Photographer: Angie West
Art & Design

The Best Lighting in the World Is Cut Like a Diamond

With a new monograph out from Rizzoli, glass artist Alison Berger tells us her sculptural process and historic inspirations.

"The first time I saw how the glassblowing process works in person was in Dallas, where I grew up. I was 15 and riding my bike down an alley and through a chain-link fence, I could see them blowing glass. I was instantly fascinated. I ended up studying sculpture at RISD [Rhode Island School of Design], which taught me to use materials as a means to an end. You can get excited about making stuff, or you can have a narrative. … All the things I’m doing now are from years of fine-tuning what I learned then as a sculptor.

My narrative is about taking something so fragile, like glass, and making it heavy or carved.

Allison Berger.

Allison Berger in her studio.

Photographer: Monica May

When you first hear something is glass, you might assume it’s fragile, but glass used to be carved like stone. I’m heavily influenced by that era, between science and religion, when people in the 1600s and 1700s were developing these instruments—I mean, they created a vessel to determine air pressure and called it a barometer. And barometers were hand-carved, in glass and bronze.

I’m not really a lighting designer. I’d call myself more of an artist. I love the way a window looks rippled, and I’ll look for a way to compress that so a piece of glass will almost have this way of sunlight hitting water. I try to extend and capture that moment in these glassmaking forms. Sometimes the complexity I’m not even aware of.

Bow Chandelier.

Bow Chandelier (2014) aims to captures the tension and dynamic motion of an arrow about to be released from a bow. A graduated series of five arcs create a delicate, mobile-like structure.

Photographer: Jonathan Allen

There’s the Pulley Pendant—this idea of doing a pendant in which the illumination could be raised and lowered, but in glass—that took me about 10 years to develop. Sometimes things come together like a surprise accident, and it’s only a few months vs. a few years. If I knew every idea would take five years, it would be discouraging.

Other times we have to do it, because it feels so impossible. Some things we do to recreate the history of glassmaking, keep it alive, find an excuse to reproduce it in the here and now. I look at certain books full of historical glassmaking, and we’re scratching our heads saying how did they do this 600 years ago. But it could also be something my mom brought back from Venice in the 1960s, a piece I always loved and that I broke as a kid, and now it’s imbued with that memory. So if I can take that technique and recreate it in a new design, then it can keep that experience alive.

right: Chamber chandelier - Sterling Residence.

Left: Trough Light (2012) calls to mind a block of ice held in tongs, and ripples on the surface of the cast glass suggest wind caught in the freezing process. Right: Site condition for Chamber Chandelier, 2015, at the Sterling Residence. Pencil on trace, 40 × 24 inches.

Photographer (from left): Jonathan Allen ; Gianni Dalli Orte/The Art Archive at Art Resource, NY

Depending on the piece, each one is taken through a series of cutting and polishing to bring out the life, like a gem, like an uncut diamond, but when you cut it, that’s when the light brings its brilliance to a material. Every piece goes through a series of belt sanders that have various grits, and they start rough, but as the belts get finer, that brings the polish back. You start with something that is as rough as concrete to something as fine as baby powder. It’s 12 steps of cutting and polishing and finishing.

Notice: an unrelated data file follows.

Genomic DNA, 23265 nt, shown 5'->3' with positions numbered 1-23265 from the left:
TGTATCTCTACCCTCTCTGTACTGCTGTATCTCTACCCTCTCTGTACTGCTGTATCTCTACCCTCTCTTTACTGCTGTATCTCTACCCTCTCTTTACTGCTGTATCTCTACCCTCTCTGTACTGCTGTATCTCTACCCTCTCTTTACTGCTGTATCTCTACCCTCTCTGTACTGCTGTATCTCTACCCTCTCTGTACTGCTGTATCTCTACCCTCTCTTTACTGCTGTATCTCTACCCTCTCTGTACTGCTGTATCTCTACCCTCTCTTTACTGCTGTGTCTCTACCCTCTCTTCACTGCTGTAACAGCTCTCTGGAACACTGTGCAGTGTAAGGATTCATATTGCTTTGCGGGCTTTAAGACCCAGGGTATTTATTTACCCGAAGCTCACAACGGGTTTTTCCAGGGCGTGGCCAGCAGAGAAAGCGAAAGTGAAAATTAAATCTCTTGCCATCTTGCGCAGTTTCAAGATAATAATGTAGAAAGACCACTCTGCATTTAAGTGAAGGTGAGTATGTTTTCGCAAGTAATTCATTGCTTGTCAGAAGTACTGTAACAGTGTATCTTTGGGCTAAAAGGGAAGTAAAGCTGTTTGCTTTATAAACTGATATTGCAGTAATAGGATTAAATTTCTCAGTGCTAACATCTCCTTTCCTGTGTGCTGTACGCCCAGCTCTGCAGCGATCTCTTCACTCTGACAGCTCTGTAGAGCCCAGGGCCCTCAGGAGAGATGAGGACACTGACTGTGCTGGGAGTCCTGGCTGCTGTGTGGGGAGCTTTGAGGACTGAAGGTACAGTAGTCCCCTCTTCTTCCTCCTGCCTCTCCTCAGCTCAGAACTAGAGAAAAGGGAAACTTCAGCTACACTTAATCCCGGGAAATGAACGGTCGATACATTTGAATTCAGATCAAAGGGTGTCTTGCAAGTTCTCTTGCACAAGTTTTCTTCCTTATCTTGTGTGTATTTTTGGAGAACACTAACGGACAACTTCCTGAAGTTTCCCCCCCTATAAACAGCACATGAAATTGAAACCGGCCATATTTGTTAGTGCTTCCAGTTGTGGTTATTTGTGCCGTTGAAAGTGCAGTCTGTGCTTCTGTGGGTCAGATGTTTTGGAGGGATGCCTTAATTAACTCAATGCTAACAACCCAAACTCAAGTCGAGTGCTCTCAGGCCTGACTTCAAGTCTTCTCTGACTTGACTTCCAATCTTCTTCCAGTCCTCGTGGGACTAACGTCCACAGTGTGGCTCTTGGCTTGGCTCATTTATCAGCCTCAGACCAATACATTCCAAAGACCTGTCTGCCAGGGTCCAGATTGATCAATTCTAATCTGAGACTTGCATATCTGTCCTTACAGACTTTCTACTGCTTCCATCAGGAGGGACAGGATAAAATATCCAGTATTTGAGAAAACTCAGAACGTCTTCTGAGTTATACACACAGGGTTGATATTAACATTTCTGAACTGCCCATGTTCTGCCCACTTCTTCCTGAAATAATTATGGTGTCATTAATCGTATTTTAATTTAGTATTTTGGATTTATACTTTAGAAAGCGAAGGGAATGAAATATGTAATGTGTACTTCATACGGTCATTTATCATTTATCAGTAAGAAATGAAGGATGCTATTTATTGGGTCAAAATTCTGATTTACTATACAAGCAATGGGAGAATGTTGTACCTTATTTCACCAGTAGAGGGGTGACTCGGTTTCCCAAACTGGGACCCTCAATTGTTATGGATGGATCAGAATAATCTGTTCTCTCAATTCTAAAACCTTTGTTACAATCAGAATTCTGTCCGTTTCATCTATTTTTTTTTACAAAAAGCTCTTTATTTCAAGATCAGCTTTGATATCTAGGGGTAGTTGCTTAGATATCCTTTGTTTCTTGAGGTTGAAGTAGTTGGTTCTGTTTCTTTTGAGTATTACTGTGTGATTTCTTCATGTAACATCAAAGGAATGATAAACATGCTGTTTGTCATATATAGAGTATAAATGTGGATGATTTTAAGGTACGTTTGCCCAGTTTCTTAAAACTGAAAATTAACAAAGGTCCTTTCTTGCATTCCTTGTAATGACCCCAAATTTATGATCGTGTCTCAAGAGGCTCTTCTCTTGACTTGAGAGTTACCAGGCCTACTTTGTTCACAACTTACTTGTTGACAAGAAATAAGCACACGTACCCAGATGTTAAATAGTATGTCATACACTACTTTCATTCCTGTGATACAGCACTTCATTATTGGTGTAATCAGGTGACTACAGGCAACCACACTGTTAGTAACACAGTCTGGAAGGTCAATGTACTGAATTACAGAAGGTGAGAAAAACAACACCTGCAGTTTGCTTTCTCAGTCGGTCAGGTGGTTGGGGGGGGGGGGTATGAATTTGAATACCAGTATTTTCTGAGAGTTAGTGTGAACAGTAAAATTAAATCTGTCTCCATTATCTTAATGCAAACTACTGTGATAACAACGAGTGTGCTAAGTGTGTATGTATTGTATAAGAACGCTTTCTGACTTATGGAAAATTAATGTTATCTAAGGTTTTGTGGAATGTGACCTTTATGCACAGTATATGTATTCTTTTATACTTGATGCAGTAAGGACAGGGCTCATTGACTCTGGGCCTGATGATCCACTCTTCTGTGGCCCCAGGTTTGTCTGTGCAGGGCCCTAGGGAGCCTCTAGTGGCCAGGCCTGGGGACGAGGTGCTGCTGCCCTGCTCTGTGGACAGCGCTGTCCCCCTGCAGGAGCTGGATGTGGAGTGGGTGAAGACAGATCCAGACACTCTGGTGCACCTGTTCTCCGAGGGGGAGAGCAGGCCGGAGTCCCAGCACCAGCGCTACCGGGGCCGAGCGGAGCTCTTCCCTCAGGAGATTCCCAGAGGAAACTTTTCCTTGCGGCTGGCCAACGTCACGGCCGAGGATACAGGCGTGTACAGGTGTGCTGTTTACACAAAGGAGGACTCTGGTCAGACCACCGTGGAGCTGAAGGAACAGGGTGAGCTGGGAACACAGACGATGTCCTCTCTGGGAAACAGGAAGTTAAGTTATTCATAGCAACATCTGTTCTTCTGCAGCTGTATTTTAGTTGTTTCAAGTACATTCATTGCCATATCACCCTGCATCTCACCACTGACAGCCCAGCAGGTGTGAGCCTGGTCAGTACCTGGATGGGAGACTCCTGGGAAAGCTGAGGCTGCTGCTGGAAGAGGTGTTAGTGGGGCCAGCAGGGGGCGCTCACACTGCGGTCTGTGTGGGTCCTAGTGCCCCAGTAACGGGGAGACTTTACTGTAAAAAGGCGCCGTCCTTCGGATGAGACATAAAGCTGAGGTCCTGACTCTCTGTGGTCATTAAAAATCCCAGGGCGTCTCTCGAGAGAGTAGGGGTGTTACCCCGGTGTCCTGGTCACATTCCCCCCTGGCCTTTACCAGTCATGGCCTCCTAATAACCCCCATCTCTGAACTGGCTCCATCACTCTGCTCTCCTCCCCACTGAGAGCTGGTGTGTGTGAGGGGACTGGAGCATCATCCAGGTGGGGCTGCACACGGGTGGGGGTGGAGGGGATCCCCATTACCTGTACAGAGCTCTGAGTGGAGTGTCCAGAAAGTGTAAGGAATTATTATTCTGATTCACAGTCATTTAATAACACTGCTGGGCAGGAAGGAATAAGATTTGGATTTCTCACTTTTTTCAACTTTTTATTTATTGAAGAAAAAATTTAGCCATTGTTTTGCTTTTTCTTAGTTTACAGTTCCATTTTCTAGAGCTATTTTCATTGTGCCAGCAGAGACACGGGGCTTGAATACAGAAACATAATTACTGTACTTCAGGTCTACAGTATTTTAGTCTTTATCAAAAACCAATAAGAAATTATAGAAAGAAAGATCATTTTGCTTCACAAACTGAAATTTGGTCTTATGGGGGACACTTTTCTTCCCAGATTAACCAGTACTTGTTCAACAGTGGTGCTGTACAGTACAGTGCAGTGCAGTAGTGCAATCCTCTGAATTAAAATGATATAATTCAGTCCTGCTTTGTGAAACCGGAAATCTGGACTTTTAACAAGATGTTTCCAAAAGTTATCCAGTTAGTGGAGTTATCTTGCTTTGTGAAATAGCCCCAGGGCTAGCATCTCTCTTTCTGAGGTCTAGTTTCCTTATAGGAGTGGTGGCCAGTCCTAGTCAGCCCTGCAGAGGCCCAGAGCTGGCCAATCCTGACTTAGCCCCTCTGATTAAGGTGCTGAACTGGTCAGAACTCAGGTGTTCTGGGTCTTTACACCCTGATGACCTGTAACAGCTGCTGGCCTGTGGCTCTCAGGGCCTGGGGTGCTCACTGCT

There are no shortcuts. Every piece goes through different phases of that process—some of them can take eight to 10 hours just to do that process. But I’m not interested in efficiency. I’m interested in the longevity of a design. If we make only 20 this year, that’s what we’ll sell.

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Chamber Chandelier (2011) is based on a botanical photograph of a stem taken in the 1920s by Karl Blossfeldt. The result is a series of chandeliers that feature a metal branching structure that hold crystal flower buds.

Photographer: Marc Woodcock/Kadlec Architecture + Design

Part of the process is that minor imperfections such as air bubbles and other markings get left in. A big education 20 years ago was that glass was so industrialized, all the bubbles got machined out. We forgot that there was wood grain.

But vintage glass shows you that they existed before the assembly-line process. Even sweat marks, those show up as little crackles, and that to me is really beautiful. I’ve gone to flea markets and found tools that are 300 years old. It’s like a thumbprint. When I try to recreate these processes, it’s part detective alchemy, and mad scientist, and old-fashioned stubbornness.

More recently, the pieces have gotten both more complex in scale and intimacy. Like any artist, the work is developing in a more complex language, getting more comfortable doing more complex things. But also there’s a faster level of appropriation in this day and age. It’s like in music. Someone comes up with a certain sound, and before long it’s like every song sounds the same. So whether unconsciously or not, I want to make it more complex so it stays unique longer."

Alison Berger: Glass and Light (Skira Rizzoli) is out October 11. To inquire about products and commissions, visit her studio Alison Berger Glassworks.

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Clock Chandelier (2015) mimics the gears of a clock. As one gear moves slowly, the other moves quickly—large and small, fast and slow. Its lighting components include filament bulbs, candles, and solid crystal weights.

Photographer: Joshua White

 

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